For long-term travel, it’s recommended to carry both travel insurance and travel health insurance. In this way, you are protected against the risks you face during particular travel periods, while also protecting yourself against any costs for treatments of serious illnesses or accidents. With both types of coverage, I strongly recommend that you purchase coverage that include COVID-19 treatment. Personally, I pay about $200 per month for both types of coverage combined.

Determining questions of infrastructure, quality of healthcare, cost of living, and general convenience is quite easy these days. To get insight into most major destinations, check NomadList.com. There you can determine the average rental prices, the Big Mac Index, and even things like air quality, English proficiency, and popular mobile data providers.

For a second check on cost of living, I use Numbeo.com. You can easily determine the average costs of many categories, although lesser traveled destinations will have fewer (and less reliable) data points. I’ve also recently taken to reading personal travel blogs to glean insights.

One of the best ways to find blogs is by searching “How to Spend 5/10 days in DESTINATION”, “Nomad DESTINATION”, or “Daily Life in DESTINATION.” Good travel bloggers optimize their content for these kinds of searches, and the content is often authentic and therefore more trustworthy.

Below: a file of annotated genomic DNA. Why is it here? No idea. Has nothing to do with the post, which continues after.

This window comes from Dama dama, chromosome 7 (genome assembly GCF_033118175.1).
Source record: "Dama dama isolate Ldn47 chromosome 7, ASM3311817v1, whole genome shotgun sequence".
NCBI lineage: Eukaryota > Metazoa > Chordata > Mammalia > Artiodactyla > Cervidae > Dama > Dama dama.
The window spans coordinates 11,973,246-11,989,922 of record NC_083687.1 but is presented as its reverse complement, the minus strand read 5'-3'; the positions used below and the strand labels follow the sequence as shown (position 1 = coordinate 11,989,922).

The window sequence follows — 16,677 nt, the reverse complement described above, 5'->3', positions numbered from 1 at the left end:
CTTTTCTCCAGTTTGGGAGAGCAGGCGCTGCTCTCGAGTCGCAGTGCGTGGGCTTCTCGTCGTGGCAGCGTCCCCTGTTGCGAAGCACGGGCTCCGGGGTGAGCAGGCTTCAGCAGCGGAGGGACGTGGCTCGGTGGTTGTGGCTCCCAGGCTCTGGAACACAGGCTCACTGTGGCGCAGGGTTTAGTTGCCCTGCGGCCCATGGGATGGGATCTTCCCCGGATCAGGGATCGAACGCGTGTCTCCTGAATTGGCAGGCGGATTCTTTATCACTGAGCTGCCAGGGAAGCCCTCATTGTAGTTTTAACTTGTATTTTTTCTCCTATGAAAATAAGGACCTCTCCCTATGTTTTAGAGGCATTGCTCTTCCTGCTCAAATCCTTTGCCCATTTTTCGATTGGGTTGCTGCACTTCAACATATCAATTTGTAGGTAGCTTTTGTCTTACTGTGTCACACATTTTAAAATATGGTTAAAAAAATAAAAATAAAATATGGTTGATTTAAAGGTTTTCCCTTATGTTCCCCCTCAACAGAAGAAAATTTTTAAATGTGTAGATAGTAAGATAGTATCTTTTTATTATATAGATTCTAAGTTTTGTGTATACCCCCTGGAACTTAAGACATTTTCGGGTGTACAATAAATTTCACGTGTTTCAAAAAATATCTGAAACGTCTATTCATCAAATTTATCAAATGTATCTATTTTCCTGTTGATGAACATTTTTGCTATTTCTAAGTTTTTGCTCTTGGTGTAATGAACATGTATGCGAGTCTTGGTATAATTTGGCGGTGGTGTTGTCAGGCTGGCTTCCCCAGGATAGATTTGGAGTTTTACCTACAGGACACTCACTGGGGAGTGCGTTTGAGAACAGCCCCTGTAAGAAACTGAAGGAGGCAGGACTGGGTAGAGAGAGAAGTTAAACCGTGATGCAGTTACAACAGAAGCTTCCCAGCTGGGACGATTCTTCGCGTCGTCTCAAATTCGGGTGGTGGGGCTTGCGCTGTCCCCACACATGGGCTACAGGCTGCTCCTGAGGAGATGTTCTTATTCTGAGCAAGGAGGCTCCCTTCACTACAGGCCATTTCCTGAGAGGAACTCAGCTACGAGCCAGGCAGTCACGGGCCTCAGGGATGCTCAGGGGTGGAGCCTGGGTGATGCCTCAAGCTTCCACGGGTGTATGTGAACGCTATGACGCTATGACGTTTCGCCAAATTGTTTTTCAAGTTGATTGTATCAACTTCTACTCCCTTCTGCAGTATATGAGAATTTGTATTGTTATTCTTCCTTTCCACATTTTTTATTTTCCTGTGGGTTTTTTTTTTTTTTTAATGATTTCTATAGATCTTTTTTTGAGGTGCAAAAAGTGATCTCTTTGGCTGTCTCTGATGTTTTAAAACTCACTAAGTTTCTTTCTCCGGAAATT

Finally, let’s quickly touch on…

I can only speak from my experience as an American, but this part hasn’t been particularly onerous. I usually find the rules to extend my tourist visa first from independent travel blogs, which link to official sources—hopefully in English. And to make life easier, I recommend that you carry 10 passport sized photos in all the possible sizes so that you may quickly include those in any visa application.

Travel is made even more difficult in the age of COVID, when many countries will require a negative PCR test within 72 hours of departure. But once we get over this health crisis, I look forward to traveling as freely as I have for the past two years leading up to this moment. With the right preparation, you, too, can pursue an international lifestyle. Even right now, it’s not as difficult as you may imagine.

Clint Townsend is a rootless cosmopolitan and citizen of Earth who looks forward to a future without borders and government as we know it. As a solopreneur, he runs a boutique digital marketing and web design agency, and he loves working with companies and projects that advance a freer world.
Follow Clint on Twitter @RovingClint